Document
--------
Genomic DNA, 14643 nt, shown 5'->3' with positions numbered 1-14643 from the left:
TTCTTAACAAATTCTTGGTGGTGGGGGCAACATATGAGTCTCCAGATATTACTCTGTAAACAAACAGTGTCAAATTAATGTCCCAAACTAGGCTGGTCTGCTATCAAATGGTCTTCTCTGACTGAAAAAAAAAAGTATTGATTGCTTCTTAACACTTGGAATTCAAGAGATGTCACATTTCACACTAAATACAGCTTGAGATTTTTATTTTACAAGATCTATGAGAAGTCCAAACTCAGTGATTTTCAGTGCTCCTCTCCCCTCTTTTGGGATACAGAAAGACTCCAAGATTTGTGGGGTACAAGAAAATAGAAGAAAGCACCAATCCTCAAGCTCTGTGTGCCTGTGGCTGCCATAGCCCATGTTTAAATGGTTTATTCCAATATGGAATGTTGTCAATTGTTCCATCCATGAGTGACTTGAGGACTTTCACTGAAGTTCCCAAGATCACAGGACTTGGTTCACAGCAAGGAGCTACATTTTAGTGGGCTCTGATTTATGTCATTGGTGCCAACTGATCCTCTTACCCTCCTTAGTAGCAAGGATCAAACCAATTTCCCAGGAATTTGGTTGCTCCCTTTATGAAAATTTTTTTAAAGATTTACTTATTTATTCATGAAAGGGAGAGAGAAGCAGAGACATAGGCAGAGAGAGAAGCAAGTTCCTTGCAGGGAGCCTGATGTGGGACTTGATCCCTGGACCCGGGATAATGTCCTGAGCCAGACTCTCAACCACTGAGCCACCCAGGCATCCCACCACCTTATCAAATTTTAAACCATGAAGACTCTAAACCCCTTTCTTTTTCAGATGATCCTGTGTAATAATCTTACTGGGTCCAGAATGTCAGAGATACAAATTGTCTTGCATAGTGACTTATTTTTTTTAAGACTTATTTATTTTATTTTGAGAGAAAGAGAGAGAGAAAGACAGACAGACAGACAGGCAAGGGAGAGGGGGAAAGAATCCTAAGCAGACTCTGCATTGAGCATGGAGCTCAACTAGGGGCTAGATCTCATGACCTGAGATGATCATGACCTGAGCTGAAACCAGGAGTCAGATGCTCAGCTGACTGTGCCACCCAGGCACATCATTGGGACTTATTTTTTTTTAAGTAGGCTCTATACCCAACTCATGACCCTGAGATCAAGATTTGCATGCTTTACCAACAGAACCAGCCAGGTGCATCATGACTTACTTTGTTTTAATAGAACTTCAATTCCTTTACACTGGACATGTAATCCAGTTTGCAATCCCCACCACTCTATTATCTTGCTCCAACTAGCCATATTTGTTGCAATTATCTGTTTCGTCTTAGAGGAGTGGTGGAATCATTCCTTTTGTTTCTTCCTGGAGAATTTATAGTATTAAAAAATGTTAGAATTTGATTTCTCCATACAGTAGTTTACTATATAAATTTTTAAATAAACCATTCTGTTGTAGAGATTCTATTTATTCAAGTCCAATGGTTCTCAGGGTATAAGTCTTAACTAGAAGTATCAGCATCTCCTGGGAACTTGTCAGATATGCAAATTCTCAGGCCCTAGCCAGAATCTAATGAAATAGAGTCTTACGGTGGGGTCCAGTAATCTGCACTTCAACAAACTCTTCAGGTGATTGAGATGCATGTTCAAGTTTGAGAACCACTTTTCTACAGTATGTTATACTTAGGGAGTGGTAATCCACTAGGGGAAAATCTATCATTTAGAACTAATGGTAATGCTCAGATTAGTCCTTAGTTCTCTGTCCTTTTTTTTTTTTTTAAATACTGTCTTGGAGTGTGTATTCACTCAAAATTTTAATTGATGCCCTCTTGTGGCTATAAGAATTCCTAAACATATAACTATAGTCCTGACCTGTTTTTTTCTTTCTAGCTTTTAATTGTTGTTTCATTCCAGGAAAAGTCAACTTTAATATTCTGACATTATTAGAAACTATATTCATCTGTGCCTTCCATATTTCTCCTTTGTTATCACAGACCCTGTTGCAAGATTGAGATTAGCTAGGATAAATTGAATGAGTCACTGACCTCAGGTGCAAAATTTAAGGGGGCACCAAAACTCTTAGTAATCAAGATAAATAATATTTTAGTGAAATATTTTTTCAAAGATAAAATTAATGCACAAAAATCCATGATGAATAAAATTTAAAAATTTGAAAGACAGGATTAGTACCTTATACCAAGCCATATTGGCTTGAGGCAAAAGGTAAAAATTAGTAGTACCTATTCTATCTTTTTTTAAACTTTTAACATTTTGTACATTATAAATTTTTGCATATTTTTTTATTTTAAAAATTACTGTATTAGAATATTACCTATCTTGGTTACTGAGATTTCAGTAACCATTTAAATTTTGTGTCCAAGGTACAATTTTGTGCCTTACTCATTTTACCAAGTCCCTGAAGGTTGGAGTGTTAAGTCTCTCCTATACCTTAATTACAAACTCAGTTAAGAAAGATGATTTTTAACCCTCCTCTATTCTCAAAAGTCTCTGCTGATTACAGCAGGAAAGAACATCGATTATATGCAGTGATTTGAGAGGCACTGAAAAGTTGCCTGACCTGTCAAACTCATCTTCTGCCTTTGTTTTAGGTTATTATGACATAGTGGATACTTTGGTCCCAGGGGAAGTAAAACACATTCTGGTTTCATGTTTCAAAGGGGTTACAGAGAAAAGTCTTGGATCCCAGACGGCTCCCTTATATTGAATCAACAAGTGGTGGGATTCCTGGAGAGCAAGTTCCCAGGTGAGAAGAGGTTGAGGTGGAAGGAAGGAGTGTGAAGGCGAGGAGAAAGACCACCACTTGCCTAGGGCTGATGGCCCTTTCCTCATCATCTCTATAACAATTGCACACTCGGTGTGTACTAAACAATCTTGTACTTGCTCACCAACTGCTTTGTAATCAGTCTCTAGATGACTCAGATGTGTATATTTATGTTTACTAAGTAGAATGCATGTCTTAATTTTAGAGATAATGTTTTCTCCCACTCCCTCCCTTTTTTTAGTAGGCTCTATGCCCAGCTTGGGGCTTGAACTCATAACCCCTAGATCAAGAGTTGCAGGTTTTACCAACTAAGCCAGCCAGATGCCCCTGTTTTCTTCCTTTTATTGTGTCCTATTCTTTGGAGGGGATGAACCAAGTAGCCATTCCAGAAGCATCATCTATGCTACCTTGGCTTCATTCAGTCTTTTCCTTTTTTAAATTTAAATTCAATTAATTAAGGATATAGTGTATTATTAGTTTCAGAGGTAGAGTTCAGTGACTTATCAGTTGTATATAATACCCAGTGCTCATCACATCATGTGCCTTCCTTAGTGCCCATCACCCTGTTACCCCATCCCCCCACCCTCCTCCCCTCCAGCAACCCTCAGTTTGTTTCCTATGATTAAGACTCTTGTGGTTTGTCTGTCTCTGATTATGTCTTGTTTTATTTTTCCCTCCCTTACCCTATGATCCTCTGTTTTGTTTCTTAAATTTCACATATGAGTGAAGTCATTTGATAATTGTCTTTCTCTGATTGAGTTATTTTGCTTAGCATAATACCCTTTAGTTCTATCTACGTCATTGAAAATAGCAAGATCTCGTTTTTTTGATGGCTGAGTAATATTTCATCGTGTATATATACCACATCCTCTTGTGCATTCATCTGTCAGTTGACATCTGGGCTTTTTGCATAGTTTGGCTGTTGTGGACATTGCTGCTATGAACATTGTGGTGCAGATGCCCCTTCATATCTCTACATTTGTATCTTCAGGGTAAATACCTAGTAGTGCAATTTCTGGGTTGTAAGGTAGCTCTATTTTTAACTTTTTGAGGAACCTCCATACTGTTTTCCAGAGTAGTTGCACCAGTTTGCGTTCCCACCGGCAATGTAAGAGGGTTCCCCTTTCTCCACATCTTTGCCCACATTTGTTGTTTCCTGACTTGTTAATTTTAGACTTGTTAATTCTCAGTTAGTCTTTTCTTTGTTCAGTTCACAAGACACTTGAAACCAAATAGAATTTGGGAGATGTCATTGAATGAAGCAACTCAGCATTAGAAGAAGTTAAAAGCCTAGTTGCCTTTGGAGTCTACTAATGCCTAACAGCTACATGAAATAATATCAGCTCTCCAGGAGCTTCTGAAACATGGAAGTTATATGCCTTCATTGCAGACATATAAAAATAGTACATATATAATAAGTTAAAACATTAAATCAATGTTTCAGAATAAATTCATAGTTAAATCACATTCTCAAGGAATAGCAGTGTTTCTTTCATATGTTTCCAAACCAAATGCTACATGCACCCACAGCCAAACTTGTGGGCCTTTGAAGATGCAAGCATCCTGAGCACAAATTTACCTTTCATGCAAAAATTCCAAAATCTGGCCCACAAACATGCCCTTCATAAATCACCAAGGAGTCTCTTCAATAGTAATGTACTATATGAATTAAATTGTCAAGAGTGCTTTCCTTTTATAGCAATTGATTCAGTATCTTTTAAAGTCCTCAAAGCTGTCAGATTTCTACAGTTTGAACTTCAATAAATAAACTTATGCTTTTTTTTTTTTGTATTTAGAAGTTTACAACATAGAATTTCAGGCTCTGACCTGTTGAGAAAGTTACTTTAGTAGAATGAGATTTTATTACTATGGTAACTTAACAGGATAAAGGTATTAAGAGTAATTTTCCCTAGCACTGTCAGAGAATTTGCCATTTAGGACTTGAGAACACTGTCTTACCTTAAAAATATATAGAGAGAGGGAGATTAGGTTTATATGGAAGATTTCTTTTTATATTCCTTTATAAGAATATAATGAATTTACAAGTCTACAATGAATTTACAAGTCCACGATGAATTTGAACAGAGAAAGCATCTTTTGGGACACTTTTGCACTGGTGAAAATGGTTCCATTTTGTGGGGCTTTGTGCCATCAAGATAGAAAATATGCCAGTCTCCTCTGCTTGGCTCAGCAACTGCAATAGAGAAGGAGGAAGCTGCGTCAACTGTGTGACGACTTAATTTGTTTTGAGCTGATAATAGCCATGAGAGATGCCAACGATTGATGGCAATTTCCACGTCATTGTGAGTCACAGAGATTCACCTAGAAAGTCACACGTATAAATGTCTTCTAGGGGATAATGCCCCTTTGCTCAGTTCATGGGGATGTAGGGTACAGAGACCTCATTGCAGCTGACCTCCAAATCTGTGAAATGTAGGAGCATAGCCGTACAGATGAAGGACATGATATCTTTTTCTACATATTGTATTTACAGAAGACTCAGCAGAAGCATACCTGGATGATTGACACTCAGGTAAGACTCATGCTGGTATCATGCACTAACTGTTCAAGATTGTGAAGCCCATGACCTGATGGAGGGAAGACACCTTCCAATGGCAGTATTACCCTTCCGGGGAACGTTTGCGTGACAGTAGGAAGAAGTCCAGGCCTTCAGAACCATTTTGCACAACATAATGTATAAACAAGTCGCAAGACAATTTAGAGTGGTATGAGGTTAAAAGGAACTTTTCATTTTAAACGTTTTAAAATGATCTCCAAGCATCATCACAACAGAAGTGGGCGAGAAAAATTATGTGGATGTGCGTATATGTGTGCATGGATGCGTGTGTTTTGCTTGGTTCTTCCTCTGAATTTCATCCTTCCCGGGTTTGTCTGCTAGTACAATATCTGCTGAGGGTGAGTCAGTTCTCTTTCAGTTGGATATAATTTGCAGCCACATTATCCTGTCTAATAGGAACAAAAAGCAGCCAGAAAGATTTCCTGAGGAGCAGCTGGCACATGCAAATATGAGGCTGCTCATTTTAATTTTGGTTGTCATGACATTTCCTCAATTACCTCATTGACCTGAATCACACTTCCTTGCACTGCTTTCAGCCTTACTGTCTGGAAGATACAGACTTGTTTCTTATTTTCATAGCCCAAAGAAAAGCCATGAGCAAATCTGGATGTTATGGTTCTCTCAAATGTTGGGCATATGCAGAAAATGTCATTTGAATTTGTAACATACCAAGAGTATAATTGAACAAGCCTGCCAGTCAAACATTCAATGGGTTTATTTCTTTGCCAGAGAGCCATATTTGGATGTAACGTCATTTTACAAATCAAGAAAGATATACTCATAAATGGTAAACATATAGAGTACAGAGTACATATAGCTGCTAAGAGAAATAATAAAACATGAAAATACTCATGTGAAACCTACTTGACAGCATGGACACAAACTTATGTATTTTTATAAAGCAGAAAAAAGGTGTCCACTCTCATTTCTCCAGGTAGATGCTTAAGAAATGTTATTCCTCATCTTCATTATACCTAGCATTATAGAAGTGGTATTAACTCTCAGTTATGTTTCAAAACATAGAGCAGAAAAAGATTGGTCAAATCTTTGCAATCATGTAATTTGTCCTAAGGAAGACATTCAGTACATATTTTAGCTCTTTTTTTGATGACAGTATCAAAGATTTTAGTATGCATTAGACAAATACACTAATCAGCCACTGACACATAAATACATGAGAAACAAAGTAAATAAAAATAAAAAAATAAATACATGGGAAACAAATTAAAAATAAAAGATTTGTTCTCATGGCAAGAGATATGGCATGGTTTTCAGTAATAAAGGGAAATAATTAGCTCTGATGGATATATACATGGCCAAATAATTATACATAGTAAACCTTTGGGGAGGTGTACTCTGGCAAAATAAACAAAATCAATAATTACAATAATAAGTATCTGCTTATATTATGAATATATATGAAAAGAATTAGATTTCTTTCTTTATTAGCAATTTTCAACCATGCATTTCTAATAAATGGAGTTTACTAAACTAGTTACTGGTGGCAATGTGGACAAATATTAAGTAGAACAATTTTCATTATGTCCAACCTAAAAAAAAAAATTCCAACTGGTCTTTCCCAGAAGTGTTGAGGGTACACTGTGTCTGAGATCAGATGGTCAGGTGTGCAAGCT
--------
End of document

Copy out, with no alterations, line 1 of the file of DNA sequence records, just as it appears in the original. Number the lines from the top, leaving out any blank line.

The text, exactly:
Genomic DNA, 14643 nt, shown 5'->3' with positions numbered 1-14643 from the left: